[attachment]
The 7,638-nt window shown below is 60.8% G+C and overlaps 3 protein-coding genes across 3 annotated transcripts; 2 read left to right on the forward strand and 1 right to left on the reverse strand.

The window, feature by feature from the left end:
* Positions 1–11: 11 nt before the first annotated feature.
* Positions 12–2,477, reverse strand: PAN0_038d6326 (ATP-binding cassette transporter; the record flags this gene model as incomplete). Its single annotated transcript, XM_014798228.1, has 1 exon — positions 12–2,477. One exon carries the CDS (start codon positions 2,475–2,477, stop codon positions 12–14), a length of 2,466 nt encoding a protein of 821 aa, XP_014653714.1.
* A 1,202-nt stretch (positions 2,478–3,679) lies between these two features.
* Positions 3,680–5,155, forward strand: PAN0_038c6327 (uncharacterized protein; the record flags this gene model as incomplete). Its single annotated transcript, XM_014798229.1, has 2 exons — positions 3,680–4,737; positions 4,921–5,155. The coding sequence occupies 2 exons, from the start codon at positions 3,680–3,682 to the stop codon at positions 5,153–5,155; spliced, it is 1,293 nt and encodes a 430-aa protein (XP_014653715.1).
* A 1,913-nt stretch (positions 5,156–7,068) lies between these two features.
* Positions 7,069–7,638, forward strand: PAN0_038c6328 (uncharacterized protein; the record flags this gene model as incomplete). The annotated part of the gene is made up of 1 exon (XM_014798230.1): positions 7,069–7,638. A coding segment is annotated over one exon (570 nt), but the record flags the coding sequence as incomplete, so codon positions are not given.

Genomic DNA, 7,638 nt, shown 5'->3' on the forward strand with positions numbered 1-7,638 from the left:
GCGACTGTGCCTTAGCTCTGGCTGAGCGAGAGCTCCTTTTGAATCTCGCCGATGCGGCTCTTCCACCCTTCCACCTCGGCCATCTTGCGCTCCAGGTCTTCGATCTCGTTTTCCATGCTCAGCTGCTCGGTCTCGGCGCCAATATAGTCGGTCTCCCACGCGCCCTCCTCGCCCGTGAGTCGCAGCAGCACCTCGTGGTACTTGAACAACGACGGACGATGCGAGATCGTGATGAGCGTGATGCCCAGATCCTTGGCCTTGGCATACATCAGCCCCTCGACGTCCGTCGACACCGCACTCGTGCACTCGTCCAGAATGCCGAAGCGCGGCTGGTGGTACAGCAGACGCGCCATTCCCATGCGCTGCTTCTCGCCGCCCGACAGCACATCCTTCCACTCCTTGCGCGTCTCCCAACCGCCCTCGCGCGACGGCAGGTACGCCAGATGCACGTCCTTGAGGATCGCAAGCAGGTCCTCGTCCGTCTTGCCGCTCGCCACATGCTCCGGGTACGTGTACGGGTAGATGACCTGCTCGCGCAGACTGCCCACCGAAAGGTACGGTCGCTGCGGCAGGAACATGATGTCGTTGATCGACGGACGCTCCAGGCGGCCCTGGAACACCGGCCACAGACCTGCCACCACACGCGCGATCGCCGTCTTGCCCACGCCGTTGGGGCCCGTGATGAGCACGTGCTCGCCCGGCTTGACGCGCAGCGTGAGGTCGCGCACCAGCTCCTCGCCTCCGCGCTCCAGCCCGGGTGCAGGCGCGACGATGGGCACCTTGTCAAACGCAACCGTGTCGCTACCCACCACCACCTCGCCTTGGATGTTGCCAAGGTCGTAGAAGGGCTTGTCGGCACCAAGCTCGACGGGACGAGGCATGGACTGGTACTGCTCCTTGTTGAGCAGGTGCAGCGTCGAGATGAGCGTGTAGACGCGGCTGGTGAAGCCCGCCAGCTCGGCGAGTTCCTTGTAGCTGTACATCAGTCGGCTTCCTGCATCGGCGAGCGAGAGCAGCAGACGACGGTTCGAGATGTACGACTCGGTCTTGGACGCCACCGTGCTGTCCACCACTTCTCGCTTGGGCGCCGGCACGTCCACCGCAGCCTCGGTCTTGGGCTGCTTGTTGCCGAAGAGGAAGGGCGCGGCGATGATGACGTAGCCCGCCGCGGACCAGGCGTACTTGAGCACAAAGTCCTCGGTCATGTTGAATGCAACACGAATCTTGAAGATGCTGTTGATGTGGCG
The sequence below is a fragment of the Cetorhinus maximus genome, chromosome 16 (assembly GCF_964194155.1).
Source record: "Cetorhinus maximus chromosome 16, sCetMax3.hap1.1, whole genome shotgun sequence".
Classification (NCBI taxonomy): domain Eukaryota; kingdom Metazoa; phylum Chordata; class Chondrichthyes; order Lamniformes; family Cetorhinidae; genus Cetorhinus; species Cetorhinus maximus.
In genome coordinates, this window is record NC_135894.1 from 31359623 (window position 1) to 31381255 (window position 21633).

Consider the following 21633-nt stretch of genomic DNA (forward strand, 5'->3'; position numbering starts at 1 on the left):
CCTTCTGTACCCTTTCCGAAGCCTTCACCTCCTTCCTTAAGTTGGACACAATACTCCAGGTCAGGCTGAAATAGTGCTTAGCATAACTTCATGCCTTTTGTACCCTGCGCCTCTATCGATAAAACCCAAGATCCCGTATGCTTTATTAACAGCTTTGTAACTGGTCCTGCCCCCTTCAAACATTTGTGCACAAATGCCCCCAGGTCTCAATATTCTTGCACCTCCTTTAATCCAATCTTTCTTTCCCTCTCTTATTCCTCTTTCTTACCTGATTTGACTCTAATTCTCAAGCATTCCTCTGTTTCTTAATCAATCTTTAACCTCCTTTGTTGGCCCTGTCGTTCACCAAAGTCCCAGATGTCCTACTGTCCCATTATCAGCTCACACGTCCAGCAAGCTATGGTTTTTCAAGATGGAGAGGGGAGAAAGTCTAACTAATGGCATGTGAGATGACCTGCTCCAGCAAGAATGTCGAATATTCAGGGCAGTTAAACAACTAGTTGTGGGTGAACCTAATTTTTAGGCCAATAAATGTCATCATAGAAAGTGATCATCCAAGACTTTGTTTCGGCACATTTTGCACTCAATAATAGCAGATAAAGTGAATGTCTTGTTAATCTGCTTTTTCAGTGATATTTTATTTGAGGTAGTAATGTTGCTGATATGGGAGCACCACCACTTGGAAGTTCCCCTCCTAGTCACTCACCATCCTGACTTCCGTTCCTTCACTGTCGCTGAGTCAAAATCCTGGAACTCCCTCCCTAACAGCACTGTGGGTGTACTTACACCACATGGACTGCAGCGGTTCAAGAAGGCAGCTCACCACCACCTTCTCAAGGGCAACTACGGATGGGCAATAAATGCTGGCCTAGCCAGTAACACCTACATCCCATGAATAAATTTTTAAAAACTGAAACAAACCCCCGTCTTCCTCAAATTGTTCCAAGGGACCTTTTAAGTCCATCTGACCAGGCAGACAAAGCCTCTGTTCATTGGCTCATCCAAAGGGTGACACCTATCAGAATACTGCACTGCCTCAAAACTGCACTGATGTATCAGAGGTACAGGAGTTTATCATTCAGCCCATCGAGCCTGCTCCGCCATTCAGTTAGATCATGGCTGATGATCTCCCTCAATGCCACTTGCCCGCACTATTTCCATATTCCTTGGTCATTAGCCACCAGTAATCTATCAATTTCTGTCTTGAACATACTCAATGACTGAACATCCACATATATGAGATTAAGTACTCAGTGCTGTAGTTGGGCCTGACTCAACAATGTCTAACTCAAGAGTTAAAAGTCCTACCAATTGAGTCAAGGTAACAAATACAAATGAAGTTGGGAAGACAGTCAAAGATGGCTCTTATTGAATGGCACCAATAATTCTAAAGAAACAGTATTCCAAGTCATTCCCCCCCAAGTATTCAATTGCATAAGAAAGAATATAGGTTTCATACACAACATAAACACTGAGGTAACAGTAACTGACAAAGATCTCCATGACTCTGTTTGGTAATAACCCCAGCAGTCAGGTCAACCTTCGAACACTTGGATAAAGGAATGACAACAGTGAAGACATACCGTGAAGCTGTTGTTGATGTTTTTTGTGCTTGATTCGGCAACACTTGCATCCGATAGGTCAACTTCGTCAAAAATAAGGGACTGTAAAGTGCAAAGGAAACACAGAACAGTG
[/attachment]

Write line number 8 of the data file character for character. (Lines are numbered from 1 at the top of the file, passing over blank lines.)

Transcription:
* Positions 7,069–7,638, forward strand: PAN0_038c6328 (uncharacterized protein; the record flags this gene model as incomplete). The annotated part of the gene is made up of 1 exon (XM_014798230.1): positions 7,069–7,638. A coding segment is annotated over one exon (570 nt), but the record flags the coding sequence as incomplete, so codon positions are not given.